Direct social interaction with a juvenile took place in a novel, empty, clear, plastic mouse cage under red light (Kwon et al., 2006). Following a 15 min habituation in the dark, the experimental and target mice were placed in the neutral cage for two min and allowed to directly interact. Time spent interacting with the juvenile was scored by an observer blind to genotype. Social learning was assessed three days later by allowing mice to interact with the same juvenile for an additional two min. Again, time spent interacting with the juvenile was scored. Data were analyzed with a 3-way mixed ANOVA with genotype and sex as between subjects factors and test session as a within subjects factor.
Social versus inanimate preference and preference for social novelty analyses were performed as described (S. S. Moy et al., 2004; J. J. Nadler et al., 2004) except room and door dimensions were different (15 × 90 × 18.5 cm divided into three compartments of 15 × 29 cm separated by dividers with a central 3.8 × 3.8 cm door), and videotracking software from Noldus (Ethovision 2.3.19) was used to record mouse behavior (Kwon et al., 2006). In the test, mice were initially allowed to explore the apparatus for 10 min. Then, mice were allowed to interact with an empty cage in one compartment versus a caged social target in the far compartment for another 10 min. The test for social novelty involved a subsequent 10 min test in which mice were allowed to interact with the familiar caged adult, or a novel caged adult. Location of empty cages and target mouse as well as novel versus familiar mouse was counterbalanced. The test was done under red light and the box was wiped with 70% ethanol and air-dried between mice. Data were analyzed with a 3-way mixed ANOVA with genotype and sex as between subjects factors and interaction target as a within subjects factor.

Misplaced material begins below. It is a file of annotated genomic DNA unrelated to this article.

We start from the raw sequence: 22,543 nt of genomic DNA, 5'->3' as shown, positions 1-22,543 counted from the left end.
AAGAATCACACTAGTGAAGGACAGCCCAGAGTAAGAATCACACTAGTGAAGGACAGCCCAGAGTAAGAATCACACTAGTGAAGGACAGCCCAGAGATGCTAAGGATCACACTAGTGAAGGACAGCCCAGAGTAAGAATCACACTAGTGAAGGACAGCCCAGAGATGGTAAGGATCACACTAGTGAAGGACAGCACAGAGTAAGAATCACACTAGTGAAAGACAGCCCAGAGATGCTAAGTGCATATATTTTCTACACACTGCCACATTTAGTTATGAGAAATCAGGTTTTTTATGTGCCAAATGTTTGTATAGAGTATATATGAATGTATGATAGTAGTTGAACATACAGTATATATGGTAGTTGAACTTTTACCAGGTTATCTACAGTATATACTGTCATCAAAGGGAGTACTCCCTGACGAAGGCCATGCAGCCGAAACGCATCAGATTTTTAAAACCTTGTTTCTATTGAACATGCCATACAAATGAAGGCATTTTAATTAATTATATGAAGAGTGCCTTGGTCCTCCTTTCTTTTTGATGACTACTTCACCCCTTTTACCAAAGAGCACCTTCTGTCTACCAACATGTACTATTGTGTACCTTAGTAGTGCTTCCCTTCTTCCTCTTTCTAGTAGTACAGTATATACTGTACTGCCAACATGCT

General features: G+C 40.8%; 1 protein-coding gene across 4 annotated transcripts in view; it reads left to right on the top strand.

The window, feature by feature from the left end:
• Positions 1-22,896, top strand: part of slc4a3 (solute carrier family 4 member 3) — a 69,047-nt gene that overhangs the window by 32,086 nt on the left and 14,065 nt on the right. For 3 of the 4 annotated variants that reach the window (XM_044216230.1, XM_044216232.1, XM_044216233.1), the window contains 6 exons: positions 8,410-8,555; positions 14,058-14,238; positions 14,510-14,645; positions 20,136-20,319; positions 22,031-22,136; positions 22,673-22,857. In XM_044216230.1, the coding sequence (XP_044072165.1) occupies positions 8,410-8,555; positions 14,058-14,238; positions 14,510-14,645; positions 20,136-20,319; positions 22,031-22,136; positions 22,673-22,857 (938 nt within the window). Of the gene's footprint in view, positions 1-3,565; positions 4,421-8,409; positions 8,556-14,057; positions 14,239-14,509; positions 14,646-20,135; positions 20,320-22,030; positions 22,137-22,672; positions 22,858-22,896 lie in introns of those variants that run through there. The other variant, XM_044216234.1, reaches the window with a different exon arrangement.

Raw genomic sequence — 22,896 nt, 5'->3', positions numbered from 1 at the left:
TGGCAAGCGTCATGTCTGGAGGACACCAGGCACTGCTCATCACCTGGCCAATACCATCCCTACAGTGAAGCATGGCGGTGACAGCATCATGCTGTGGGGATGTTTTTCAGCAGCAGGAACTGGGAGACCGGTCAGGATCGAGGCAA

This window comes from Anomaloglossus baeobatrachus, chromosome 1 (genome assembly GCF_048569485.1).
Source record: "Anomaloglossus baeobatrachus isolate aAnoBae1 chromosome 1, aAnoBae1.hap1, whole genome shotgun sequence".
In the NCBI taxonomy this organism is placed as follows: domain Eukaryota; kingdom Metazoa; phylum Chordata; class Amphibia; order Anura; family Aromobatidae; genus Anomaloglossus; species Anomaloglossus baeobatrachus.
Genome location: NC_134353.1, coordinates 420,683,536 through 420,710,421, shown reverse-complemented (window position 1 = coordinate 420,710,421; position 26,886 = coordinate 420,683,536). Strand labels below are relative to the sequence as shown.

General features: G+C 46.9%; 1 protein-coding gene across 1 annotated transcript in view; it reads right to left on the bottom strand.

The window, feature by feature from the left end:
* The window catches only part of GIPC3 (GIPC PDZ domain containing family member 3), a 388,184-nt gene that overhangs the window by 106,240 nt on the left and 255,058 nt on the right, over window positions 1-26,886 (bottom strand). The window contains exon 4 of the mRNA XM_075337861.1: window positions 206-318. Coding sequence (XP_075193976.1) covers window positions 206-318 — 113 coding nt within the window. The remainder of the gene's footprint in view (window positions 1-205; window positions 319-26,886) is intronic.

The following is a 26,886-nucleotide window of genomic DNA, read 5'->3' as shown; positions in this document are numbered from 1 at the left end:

One might expect that loss of the cell adhesion molecule NL2 during development may lead to gross developmental brain abnormalities. At the light microscopic level, however, gross observation of brain sections by light microscopy did not reveal any gross differences in anatomy or morphology (not shown). Because NLs have been implicated in regulation of the excitatory/inhibitory balance (Chubykin et al., 2007, Varoqueaux et al., 2004) and NL2 causes a selective decrease in inhibitory synaptic strength (Chubykin et al., 2007), we examined the effects of NL2 loss on density of excitatory and inhibitory synapses in vivo. We hypothesized that the functional effects of NL2 deletion might correlate with changes in density of puncta labeled with inhibitory synaptic markers.